You can’t see ’em
without a museum
We asked readers: Does Honolulu
need a city museum to showcase the
city's history and its contributions
to the world?
Cities love to showcase themselves, which is why most have more than one museum through which patrons can meander and learn about various noteworthy people, inventions and histories of those municipalities.
Sometimes the information is scattered around several regional museums; sometimes it's gathered in a comprehensive, major collection and augmented by smaller institutions. Seattle has a Museum of History and Industry, which offers a solid overview of the inevitable collision of cultures in the Pacific Northwest.
Chicago has its Historical Society, which collects and displays items from the evolution of that colorful city. And of course our nation's capital has the National Museum of American History, which offers a bit of everything from around the country.
But what about Honolulu? Our default museum, Bishop Museum, is all about culture, not history. Our readers provided us with a few ideas.
I think Honolulu already has a good start on a city museum -- Dole Cannery. As long as Oahu is courting tourism, then it should definitely support a museum. One more tourist attraction to keep them coming back. Maybe the city or state should be partnering with Castle and Cooke to rent a space in Dole Cannery and expand on what they have started.
-- Steve Evans
I think a museum in Honolulu would be wonderful! I think that out of all 50 states, Hawaii should have a museum the most because we were the last state to be added to the U.S.A. It's almost like we built Hawaii from scratch, and it has developed in so many ways.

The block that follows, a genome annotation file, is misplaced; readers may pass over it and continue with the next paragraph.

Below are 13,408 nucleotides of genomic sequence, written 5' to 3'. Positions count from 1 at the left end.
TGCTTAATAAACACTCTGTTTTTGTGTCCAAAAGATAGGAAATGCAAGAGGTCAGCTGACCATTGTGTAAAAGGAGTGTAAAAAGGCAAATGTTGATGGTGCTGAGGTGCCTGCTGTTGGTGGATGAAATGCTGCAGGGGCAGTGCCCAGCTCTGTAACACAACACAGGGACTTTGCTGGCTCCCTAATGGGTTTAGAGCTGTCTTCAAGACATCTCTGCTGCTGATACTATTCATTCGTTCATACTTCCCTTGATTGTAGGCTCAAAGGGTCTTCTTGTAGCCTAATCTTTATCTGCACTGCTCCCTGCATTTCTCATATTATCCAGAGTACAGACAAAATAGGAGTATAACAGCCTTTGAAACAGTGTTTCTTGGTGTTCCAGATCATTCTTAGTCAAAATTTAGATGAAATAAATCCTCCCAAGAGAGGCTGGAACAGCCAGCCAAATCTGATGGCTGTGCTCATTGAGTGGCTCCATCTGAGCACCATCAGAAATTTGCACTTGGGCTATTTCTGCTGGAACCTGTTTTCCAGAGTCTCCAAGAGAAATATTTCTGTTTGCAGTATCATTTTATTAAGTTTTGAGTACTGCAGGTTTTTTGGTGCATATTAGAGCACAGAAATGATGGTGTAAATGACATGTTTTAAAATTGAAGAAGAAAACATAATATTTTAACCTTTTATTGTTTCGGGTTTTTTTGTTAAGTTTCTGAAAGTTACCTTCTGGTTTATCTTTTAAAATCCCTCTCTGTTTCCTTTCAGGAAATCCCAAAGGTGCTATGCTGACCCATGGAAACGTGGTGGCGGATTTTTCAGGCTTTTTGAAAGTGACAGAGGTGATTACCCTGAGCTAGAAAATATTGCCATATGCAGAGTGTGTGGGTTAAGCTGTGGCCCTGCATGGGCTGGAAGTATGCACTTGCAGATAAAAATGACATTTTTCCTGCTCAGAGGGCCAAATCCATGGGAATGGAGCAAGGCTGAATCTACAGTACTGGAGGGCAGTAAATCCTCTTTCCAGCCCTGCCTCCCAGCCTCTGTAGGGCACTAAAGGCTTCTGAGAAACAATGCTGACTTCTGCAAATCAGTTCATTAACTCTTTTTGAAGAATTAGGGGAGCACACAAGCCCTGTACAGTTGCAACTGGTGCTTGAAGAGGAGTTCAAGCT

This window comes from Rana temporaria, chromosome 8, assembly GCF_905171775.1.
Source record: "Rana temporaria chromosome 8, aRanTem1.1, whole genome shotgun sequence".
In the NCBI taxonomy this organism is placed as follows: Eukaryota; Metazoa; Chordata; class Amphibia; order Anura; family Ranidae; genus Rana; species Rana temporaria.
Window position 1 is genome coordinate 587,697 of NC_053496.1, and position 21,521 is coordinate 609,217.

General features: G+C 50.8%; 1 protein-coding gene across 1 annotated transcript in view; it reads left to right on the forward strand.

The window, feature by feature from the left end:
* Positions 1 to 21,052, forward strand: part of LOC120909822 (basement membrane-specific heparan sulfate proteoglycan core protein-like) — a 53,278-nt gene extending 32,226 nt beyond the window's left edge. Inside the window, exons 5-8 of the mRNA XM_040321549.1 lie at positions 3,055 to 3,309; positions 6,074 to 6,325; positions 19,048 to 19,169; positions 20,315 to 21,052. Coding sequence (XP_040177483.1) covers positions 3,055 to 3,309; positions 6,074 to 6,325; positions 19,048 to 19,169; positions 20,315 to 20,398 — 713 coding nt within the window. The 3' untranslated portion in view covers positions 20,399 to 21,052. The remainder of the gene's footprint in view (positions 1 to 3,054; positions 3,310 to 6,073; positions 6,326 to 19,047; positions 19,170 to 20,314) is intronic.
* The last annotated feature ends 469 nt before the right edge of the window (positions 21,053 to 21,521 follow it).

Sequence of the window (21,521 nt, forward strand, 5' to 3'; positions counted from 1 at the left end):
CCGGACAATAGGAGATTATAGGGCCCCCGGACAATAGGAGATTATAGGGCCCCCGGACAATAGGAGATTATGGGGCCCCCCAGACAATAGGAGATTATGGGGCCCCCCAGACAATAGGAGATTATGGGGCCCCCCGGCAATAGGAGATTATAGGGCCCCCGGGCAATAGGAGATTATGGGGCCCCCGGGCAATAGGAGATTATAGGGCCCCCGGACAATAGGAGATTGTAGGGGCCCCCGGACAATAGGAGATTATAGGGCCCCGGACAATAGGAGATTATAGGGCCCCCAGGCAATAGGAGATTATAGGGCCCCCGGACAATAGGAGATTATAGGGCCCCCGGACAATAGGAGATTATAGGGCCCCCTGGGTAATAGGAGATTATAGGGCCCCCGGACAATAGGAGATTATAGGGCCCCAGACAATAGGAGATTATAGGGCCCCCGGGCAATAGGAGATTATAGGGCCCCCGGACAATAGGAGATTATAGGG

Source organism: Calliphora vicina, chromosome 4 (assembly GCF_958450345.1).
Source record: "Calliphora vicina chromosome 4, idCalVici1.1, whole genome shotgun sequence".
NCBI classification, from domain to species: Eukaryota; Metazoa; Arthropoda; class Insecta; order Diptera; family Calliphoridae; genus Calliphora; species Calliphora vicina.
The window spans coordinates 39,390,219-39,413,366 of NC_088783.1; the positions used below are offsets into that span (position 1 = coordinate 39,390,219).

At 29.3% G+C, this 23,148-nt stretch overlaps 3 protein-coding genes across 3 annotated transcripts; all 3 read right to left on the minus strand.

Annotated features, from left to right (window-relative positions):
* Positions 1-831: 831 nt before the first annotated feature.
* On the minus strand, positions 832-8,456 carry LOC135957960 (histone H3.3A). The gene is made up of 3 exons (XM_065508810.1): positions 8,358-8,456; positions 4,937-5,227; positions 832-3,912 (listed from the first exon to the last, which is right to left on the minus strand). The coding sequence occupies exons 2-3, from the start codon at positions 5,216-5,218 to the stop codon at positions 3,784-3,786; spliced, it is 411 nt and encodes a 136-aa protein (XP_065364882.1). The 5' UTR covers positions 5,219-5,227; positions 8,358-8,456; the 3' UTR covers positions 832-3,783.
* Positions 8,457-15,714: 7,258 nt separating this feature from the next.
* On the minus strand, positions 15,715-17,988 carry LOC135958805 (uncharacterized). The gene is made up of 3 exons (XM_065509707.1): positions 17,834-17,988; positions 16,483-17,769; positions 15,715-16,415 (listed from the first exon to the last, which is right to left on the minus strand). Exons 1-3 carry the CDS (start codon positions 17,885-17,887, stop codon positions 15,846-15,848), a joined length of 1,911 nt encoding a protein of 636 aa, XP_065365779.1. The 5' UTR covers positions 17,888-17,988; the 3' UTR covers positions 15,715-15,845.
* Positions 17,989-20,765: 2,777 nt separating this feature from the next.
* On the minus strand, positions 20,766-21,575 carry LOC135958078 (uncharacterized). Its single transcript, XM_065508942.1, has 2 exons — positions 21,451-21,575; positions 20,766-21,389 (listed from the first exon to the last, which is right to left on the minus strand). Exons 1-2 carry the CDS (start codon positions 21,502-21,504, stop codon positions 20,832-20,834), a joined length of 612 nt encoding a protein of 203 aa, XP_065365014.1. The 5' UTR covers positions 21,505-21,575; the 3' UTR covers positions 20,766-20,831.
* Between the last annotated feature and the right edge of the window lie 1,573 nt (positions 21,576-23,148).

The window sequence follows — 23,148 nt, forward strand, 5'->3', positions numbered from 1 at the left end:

The museum should hold historical information from the kings and queens of Hawaii, from banks then to now, as well as famous airline developments. It should show the Hawaiian culture with simple tools such as the poi pounder, or plants, canoes and clothes! It should show Hawaii's interaction with other cultures, like Japan and Korea.
It should show major struggles that Hawaii has overcome throughout the years. The wonderful thing about these things being in the museum is that the older the museum is, the more information we can continue to add.
The best place for a museum is near tourist attractions. Many tourists already wish that they could live here. Having a museum available near where they were planning to go will only encourage a longer stay. It also should be placed where many people would go, locals and tourists alike, so near trolley pickup and dropoff areas would be nice.
-- Lynn Tran
Big square building
Honolulu already has a museum to preserve the outdated, old, mostly discarded ideas of our culture. It's in the state Capitol, feverishly working on bills to strip the executive branch of power.
-- David J. Shafer
Their money's worth
I venture to say that Honolulu does need to have a museum; however, the theme and point of interest rest on the "what the public will bear" mentality.
If the cost to enter the museum is free, then make it educational. If you are going to charge for entry, make it memorable. If you are thinking of charging a lot, make it enjoyable. If you are willing to charge the same as a plate lunch, then make it flavorful.
So the question is not whether you need a museum; rather, it's how much do you want to charge to expect the public to support it within their own market group and expectations.
-- Dan Harada
Not all flowers and aloha
The museum definitely should be geared toward locals and not tourists, because not all facets of the city's history are pretty and many locals don't know enough about our own history. Textbooks shield the truth at times, and we need to be fully aware of our past. Ideally, the museum should be like walking through a chronological time warp -- starting from its pre-colonization roots, through the whaling and occupation era, to urbanization, territory and statehood.